Shopping locally has a price
To the Editor:
This is a copy of a letter sent to the owner of Bunch of Grapes.
I read with interest on the article "Shopping locally matters greatly to businesses and to you" [MVTimes, December 28, 2011]. It makes mention that supporting local stores creates jobs. Yet, most local retail clerk jobs pay $10 an hour, which makes it tough to pay $1,200 monthly rent, plus utilities, for a small, one-bedroom apartment on the Island. Most store owners own their own homes.
Secondly, shopping locally helps the environment. How? The article goes on to say that online retailers have built a business plan around avoiding paying the sales tax. No, online retailers do not pay the sales tax, as that responsibility is loaded onto the customer. There are other reasons given, but they are full of generalities, like the beauty of living on our beautiful Island and supporting entrepreneurship.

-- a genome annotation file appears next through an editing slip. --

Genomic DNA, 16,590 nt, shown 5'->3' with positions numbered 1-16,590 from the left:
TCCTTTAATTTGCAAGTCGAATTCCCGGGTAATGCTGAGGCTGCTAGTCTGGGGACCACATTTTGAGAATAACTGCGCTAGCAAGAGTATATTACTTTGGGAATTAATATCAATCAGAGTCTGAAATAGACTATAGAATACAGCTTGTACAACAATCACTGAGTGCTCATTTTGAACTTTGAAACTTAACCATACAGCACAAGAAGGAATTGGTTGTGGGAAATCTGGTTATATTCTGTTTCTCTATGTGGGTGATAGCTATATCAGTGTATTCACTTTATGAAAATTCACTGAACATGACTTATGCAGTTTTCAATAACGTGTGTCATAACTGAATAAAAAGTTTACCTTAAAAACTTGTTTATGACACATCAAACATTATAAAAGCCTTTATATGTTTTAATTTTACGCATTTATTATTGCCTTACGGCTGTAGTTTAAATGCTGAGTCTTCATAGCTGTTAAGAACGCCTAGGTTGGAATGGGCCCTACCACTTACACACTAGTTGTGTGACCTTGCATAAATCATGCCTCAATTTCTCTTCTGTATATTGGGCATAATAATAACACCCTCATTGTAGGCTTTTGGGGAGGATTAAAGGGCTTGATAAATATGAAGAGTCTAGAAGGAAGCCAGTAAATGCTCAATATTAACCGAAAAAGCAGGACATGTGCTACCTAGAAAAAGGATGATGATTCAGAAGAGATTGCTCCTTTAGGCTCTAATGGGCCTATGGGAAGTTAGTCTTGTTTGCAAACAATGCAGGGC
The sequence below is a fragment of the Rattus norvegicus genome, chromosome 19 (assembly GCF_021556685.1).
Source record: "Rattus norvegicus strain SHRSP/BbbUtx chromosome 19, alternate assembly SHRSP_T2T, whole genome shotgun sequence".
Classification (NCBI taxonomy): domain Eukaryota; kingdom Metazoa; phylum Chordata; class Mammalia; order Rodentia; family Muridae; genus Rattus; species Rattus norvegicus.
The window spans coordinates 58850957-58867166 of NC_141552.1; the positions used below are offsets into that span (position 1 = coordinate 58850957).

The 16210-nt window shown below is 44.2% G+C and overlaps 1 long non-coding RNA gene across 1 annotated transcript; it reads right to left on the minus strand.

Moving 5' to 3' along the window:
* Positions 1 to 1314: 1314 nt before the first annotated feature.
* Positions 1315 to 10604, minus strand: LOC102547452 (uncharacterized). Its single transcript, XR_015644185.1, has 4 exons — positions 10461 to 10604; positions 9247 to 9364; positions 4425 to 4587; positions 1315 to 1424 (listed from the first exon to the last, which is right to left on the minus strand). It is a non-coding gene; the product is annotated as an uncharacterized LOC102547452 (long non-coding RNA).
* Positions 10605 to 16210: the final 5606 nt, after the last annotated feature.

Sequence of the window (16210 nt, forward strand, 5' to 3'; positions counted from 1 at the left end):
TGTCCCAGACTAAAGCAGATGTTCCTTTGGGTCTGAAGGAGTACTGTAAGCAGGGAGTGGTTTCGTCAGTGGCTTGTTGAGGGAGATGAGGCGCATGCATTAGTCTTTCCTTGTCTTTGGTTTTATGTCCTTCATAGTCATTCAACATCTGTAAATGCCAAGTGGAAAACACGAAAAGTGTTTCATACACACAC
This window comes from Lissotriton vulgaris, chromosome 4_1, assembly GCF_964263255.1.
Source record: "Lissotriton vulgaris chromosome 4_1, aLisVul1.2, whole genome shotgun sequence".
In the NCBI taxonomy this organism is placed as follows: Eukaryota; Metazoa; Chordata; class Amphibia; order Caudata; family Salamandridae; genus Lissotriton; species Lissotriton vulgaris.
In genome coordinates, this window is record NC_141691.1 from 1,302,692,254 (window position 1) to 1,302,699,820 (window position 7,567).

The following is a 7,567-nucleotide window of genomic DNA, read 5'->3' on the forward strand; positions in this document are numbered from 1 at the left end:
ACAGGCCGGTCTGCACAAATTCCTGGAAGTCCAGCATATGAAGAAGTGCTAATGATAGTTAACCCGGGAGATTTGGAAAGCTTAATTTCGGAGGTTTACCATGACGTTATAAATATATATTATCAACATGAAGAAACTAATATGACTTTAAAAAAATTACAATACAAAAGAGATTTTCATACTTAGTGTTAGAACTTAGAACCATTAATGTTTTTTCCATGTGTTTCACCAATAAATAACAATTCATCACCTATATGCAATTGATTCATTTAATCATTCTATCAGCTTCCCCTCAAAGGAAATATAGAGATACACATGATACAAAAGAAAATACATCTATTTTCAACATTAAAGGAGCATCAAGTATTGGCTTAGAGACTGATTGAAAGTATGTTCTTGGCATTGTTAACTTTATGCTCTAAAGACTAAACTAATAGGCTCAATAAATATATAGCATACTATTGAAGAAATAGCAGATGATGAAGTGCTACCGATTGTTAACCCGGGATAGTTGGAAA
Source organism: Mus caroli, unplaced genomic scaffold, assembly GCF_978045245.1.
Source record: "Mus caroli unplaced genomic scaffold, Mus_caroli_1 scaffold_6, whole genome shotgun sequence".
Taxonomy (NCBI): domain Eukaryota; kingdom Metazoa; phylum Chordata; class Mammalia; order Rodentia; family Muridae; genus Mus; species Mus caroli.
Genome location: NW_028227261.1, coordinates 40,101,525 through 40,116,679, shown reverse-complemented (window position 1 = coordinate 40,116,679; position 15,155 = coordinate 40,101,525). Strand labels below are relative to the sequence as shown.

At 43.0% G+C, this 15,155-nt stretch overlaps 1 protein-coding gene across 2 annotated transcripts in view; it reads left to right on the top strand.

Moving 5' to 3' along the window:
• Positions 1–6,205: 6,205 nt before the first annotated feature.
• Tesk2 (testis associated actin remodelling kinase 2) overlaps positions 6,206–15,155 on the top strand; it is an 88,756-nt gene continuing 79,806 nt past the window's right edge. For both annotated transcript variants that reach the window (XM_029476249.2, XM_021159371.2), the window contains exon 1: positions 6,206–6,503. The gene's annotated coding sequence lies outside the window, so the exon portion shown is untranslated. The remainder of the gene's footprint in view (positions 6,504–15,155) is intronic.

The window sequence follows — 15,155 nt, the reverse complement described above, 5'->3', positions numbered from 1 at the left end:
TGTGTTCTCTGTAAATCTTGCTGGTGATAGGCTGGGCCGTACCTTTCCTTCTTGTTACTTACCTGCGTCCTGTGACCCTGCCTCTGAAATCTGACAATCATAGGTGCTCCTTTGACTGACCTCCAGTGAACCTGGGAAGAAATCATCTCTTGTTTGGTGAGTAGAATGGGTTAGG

Let me expound on the real facts. The new book "The Litigators" by John Grisham retails at your store at the list price of $28.95, plus the sales tax. Amazon.com sells it for $14.46, no sales tax, and free delivery. The book "Locked On" by Tom Clancy retails at list price of $28.95, and yet Amazon.com sells it for $15.74 with no sales tax and free delivery. Retail stores pay clerks so little that most of us have to maintain two jobs just to survive.
Why don't local retailers discount some of their prices from the list price? No, they demand top dollar, and there are rarely sales, as compared to retailers on the Internet or even on the mainland. Regular gas on the mainland goes for $3.20 a gallon, whereas it goes for $4.20 on the Island. Does it really cost a $1 a gallon to transport it to the Island? Locals do not have a choice with gasoline for our cars, but there are plenty of choices to purchase items off Island to secure more realistic prices on other products.
We may be surrounded by water, but the problem is not the local consumers. Work on cutting the charges of the Steamship Authority, partly caused by having an excessive number of staff, and halt the greed of the local landlords, and then you can lower your prices to be more realistic in today's competitive retail trade.
Michael J. Bader